Following a heated and angry debate, the House voted 228 to 192 Thursday to defund NPR. The Republican-backed bill prevents any government funding for NPR dues or national programming.
The bill was sponsored by Rep. Doug Lamborn (R-Colo.) who has been trying for the past two Congresses to cut noncom funding. It will now go to the Senate, where its chances are slim to none.
Republicans billed the move as a necessary cut in discretionary spending, but brought up the issue of the recent sting operation in which an NPR fund-raiser exited after being caught on tape disparaging the Tea Party and conservatives and talking about NPR not needing government money.
Rep. Marsha Blackburn (R-Tenn.) said Republicans were simply trying to do the responsible thing by getting NPR out of the taxpayers' pockets. She pointed to the generally more affluent audience to suggest that they could make up for the lack of government dollars.
"The only way to control our federal debt is to re-focus our federal spending," said Rep Joe Barton (R-Tex.), former chair of the House Energy & Commerce Committee. "The funding for NPR was a nicety not a necessity. This vote wasn't about ideology; it was about getting our fiscal house in order."
Democrats took to the floor in droves to decry the move, calling it horrible and crippling. They said it was an attack on Big Bird, that it could hurt the Amber alert system, named after a child who was abducted and killed while riding her bike. They also dissed cable news. Rep. Ed Markey (D-Mass.) contrasted the oasis of hard news and "real info" from NPR with the "Edwardian Drama" which he said characterized cable's coverage of events. You don't have to be Dick Tracy to figure out that Republicans have wanted to kill NPR from the outset, he said.
Rep. Lois Capps (D-Calif.) compared the candid and thoughtful public radio to "often ill-informed and sensationalist cable news."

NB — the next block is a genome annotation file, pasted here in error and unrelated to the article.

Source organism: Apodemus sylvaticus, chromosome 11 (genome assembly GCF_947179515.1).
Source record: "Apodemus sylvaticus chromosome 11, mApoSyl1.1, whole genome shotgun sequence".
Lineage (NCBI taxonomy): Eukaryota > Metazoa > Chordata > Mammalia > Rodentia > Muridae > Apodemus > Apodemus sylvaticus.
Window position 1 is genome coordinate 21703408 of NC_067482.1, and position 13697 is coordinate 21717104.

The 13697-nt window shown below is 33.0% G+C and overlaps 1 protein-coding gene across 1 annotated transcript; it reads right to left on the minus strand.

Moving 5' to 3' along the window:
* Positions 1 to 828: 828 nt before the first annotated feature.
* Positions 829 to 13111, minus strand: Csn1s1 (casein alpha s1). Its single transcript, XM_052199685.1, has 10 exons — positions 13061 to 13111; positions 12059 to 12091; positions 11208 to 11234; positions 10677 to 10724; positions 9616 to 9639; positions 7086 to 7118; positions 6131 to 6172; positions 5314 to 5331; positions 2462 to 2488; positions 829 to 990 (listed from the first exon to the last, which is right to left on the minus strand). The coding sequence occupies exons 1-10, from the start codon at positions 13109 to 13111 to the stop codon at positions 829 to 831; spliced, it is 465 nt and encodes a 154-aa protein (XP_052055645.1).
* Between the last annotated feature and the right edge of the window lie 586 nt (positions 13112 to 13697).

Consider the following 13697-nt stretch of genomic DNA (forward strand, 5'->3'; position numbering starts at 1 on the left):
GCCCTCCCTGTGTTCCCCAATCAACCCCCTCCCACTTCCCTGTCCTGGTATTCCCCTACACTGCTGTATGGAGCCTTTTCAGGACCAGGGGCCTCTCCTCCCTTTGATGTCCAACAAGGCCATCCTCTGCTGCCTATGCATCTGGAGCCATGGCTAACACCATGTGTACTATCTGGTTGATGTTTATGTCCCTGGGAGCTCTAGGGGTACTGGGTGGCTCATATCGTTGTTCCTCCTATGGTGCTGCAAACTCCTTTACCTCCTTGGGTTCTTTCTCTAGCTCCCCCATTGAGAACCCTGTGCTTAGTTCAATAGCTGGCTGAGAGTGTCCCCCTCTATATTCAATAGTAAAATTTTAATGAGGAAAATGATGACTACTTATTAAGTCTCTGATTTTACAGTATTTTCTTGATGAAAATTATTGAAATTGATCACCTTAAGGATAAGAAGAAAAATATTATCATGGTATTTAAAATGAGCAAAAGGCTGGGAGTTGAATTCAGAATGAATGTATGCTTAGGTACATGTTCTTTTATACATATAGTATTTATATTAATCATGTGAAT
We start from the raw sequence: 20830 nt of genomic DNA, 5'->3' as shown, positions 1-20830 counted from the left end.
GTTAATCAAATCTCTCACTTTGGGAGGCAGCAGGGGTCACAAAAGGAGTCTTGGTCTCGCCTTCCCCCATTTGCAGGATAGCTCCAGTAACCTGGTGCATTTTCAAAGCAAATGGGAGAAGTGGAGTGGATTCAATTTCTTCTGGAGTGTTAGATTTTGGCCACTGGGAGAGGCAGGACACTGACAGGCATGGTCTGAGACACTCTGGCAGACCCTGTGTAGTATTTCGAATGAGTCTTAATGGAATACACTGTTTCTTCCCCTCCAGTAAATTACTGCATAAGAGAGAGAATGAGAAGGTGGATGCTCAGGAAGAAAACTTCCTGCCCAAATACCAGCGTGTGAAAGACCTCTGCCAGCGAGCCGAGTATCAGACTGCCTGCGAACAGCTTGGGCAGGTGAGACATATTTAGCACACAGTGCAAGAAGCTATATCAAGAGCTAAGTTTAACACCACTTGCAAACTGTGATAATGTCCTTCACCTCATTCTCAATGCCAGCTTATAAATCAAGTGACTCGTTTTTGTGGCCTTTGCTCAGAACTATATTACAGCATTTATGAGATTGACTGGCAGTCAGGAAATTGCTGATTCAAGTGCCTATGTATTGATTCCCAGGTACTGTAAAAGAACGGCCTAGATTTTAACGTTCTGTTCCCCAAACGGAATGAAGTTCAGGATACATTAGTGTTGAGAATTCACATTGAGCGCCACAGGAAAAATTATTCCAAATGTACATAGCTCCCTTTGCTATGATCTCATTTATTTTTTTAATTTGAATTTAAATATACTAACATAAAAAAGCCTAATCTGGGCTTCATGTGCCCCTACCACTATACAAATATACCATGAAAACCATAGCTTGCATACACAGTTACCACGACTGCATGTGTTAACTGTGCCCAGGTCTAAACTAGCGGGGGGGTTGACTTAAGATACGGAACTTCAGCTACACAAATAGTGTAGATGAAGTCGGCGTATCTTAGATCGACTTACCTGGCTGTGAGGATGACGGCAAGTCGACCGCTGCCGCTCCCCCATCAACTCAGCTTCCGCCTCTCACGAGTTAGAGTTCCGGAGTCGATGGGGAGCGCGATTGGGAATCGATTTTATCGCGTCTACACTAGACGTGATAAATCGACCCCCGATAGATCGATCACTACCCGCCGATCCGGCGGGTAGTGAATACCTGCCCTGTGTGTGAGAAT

But the harshest criticism arguably came from Democrat Lynn Woolsey, also of California. "If they can't get Bin Laden, they might as well go after Prairie Home Companion.
At a speech to the Media Institute earlier in the day, House Communications Subcommittee Chairman Greg Walden (R-Ore.) had said that the reality was cuts needed to be made, and that CPB might wind up being the victim of the latest budgetary bop in a game of fiscal Whack-a-Mole.
But Walden also said that what is happening to public broadcasting was brought about in part by what was happening "with" public broadcasting. He said ever tying was on the table. "When things pop up and have issues associated with them that resonate across the country side, somebody grabs a mallet and whacks a mole, and that's what is happening right now." He also said the bill was an effort to get the government out of the programming business.
He pointed out his state had stopped spending its taxpayer dollars on public broadcasting several years ago. He said he occasionally listened to public broadcasting himself, but that it has come to the point where people are going to have to vote against things they like if the deficit is to be cut.
He also had some advice for noncoms or any other group getting federal funds going forward. "I would advise them to choose their words carefully even though they don't know they are being videotaped" because "everything is a target right now."
The bill has little chance of passing in the Senate, and is opposed by the White House. "The Administration strongly opposes House passage of H.R. 1076, which would unacceptably prohibit Federal funding of National Public Radio (NPR) and the use of Federal funds by public radio stations to acquire radio content," the White House said in a statement.
The president has proposed some targeted CPB cuts, and said it was open to others, but the White House said Thursday that "undercutting funding for these radio stations, notably ones in rural areas where such outlets are already scarce, would result in communities losing valuable programming, and some stations could be forced to shut down altogether.